The rare earth-activated barium fluorohalide based phosphor is generally prepared by the following method.

First, a mixture of phosphor materials is prepared by homogeneously mixing phosphor materials in a dried state (a dry process) or by homogeneously mixing phosphor materials to form a slurry and thereafter drying the slurry (a wet process).

Subsequently, the obtained mixture of phosphor materials is ordinarily calcined at a temperature close to a melting point of a host crystal (for example, BaFX, or the like) in a neutral or weakly oxidizing atmosphere substantially under atmospheric pressure over several hours (calcining step). The obtained calcined product may be further calcined if desired. Due to the calcining step, the host crystal of the phosphor grows, and simultaneously, activator elements (Eu and the like) are diffused in the host crystal. Further, an F+-center which forms a central source of stimulation is also generated. Accordingly, the calcining step is an important step which exerts an influence on the light emission characteristics of the phosphor.

The calcined product thus obtained is cooled, and if necessary, subjected to washing, classification, and the like, to thereby form a phosphor.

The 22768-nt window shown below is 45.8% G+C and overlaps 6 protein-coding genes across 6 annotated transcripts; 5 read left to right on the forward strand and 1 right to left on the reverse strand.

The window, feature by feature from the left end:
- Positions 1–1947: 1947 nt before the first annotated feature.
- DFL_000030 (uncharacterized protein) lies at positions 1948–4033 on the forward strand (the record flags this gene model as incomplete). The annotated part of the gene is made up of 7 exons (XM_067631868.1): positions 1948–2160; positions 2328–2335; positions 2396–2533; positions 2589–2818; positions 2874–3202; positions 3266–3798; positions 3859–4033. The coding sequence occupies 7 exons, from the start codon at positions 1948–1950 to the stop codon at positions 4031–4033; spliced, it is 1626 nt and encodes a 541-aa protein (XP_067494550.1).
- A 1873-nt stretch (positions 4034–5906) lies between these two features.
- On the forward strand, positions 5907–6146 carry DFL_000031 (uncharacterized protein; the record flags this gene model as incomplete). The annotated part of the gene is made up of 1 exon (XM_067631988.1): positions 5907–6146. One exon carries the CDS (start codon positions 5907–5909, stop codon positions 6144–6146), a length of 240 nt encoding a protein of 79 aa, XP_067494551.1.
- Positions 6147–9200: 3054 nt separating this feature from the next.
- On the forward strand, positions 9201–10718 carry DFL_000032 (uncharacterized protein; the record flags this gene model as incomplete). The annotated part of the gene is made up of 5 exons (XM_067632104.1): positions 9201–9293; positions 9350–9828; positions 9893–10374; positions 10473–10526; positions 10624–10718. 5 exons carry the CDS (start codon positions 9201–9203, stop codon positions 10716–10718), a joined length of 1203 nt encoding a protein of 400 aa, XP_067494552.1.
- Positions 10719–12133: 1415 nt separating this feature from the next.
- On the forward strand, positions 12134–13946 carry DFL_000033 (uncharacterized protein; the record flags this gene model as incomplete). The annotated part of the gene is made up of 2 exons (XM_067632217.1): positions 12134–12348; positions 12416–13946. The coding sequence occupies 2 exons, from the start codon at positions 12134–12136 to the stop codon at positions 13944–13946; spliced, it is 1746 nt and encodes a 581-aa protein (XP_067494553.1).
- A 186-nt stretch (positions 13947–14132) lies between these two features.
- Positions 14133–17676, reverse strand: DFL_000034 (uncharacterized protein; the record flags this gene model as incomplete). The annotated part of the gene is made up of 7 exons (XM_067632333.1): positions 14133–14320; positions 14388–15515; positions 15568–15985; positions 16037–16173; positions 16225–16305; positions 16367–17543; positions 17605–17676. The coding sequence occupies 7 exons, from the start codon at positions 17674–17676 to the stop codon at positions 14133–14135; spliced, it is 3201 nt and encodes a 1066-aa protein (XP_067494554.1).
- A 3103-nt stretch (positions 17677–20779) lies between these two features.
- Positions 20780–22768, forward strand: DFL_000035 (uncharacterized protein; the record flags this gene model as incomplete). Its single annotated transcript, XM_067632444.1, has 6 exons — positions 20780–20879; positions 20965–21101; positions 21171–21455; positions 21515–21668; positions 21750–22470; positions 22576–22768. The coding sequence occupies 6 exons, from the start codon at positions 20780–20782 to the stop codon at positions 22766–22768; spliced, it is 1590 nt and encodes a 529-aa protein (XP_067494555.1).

After the calcining, the calcined product is generally cooled in a calcining furnace in a state of being placed therein, or cooled after being taken out of the calcining furnace. However, if the calcined product is cooled in the calcining furnace, an atmosphere temperature in the calcining furnace is high and the temperature of each of various members in the calcining furnace is also high. Therefore, a cooling rate of the calcined product cannot be increased so much. Particularly, even when rapid quenching is required for adjustment of the characteristics of phosphors, there is a limit to the cooling rate, which is disadvantageous to the adjustment of the characteristics of phosphors.

On the other hand, if the calcined product is cooled after being taken out of the calcining furnace, the cooling rate can be further increased. However, the state of an atmosphere during the cooling cannot be adjusted. The state of an atmosphere during the cooling becomes an important factor for the adjustment of the characteristics of phosphors.